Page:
Dominic added that part of the efforts at this time of year to cut down on crashes is using variable electronic signs to tell drivers to cut their speed and keep vigilant for deer jumping out onto roads.

An electronic road sign on the A90 Stonehaven to Aberdeen, saying ‘Caution High Risk of Deer on Road’. Image: Kenny Elrick/DC Thomson

These signs are being used in areas where there are particularly high concerns, including around Aberdeen and Inverness.

Nature Scot is currently carrying out work on determining some of the common factors between crashes, in order to see where potential infrastructure changes could be focused.

“What we’re potentially seeing is a relationship between some of the high-risk areas being associated with junctions and slip roads in particular,” said Dominic.

He said on these sections of road, drivers can have restricted lines of sight, increasing the chances of hitting a deer.

Dominic said it would be good to get a better understanding of “exactly why and how deer are using some of the woodlands and areas adjacent to roads”, and that perhaps restricting access to these sections of woodland could help.

A herd of deer at Loch Muick in Aberdeenshire. Image: Kath Flannery/DC Thomson

As well as restricting, another method could be introducing trees and plants that don’t taste as good.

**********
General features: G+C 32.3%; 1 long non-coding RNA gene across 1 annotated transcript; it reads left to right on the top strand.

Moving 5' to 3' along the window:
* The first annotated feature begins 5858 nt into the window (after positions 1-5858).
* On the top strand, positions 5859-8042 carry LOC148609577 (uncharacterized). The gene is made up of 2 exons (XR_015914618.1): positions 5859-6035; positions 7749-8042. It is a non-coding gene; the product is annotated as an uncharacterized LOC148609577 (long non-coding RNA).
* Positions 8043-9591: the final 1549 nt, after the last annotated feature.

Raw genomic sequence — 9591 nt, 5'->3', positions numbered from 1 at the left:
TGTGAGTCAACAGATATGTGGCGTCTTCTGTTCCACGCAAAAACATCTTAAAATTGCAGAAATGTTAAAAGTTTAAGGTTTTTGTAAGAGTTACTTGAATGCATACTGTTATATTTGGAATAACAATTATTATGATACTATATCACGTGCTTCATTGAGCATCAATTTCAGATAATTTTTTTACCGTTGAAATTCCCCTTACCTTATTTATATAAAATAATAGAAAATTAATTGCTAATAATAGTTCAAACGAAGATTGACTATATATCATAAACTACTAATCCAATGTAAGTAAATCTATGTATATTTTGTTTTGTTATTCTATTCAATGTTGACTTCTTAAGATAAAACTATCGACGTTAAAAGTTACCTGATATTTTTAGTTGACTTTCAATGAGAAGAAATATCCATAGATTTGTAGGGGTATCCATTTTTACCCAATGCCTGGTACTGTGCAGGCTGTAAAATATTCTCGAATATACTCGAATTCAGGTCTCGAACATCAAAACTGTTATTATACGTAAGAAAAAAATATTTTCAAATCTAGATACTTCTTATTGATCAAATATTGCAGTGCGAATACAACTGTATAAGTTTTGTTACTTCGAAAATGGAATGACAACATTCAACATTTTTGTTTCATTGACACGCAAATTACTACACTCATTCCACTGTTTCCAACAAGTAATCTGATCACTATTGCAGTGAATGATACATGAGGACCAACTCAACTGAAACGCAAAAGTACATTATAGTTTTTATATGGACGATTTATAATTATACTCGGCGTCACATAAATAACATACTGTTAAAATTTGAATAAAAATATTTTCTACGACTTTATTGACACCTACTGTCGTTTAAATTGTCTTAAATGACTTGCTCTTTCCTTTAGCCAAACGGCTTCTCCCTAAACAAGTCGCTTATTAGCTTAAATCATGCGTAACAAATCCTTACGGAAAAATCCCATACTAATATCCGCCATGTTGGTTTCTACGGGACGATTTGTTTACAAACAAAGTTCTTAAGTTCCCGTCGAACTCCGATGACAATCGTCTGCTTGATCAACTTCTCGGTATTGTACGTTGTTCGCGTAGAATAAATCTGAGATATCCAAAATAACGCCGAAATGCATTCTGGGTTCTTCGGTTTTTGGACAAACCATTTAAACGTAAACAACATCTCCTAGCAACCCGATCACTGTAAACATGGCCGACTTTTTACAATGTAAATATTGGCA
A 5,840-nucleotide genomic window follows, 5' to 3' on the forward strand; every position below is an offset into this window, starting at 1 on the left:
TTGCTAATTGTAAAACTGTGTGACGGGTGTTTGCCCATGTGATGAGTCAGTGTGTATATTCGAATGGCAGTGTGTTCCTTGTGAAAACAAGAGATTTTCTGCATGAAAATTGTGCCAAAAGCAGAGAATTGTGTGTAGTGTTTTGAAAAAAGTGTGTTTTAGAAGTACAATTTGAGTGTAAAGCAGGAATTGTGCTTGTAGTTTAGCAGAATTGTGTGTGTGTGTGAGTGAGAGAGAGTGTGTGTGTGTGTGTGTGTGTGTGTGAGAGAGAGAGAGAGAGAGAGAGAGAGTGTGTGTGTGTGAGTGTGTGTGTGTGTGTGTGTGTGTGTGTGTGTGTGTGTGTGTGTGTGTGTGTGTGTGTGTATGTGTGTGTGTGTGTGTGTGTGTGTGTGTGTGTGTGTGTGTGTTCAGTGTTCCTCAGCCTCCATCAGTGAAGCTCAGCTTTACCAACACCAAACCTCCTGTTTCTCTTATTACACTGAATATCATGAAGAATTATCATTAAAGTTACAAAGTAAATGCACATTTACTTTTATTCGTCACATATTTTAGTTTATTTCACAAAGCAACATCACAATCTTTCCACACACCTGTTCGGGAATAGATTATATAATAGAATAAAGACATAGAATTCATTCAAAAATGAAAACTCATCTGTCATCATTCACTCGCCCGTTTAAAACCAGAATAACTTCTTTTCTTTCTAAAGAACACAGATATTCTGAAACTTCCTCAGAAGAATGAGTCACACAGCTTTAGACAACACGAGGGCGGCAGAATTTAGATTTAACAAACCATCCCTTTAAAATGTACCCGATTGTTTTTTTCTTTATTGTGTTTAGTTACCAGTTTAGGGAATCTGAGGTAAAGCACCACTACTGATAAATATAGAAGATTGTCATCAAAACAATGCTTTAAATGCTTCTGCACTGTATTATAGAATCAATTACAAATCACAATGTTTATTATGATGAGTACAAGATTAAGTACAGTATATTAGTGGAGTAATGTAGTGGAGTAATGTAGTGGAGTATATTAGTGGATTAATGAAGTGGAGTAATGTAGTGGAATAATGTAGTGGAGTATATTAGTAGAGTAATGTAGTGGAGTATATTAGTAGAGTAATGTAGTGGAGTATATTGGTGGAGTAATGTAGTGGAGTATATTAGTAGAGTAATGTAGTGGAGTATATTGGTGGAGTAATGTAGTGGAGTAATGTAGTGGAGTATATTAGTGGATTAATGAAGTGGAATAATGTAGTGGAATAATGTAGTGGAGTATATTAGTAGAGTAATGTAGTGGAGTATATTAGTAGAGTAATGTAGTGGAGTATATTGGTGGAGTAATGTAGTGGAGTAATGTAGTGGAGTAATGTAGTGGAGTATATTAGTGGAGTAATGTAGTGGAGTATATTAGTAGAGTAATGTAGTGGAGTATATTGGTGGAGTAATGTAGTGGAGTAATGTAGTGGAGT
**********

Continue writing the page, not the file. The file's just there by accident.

“We could in some way be reducing the appeal of woodlands with new plantings, perhaps using less palatable species for deer”, he said.

What should I do to avoid hitting a deer?

Dominic said at this time of year especially, drivers should “be aware and be vigilant” of deer.

The worst time of day for deer on the roads is around the early morning, and to a lesser extent dusk — but they can really pop up up at any time and so it’s best to always be wary.

Keep an eye out for warning signs like this. Image: Nature Scot

Be wary near any woodland areas in particular, and keep an eye out for warning signage.

Dominic said: “The main thing is awareness.

“If people are aware, then they can bring the speed down, and be ready to stop.

“There’s every possibility that when you see a deer, like sheep, it will step into the road rather than step off from it.

“There will be situations where you do come around the corner and there’s a beast on the road, and it might be that an emergency stop is what you need to do.

“One thing we’d also say to folks is try to avoid swerving, because that could land you in bigger trouble, so it’s better to bring the speed down and try to keep in a safe line.

“From a wider road safety perspective, we are told through the Highway Code to always be able to stop within the distance you can see to be clear.

What should you do if you hit a deer?

A deer warning sign on the A9. Image: Sandy McCook/DC Thomson

“If people do have a collision with a deer,” said Dominic, “then they should be mindful of their own safety.

“If they have to stop then do it somewhere safe, put the hazard lights on.

“We don’t recommend approaching deer too closely.

“If a deer is badly injured or has been killed and is in the carriageway or is causing some sort of obstruction, we would recommend calling the police.

“Call 999 if it’s an emergency, but if it seems less important, then 101.

“If there’s a deer lying on the carriageway, you need to get it reported so it can be dealt with.”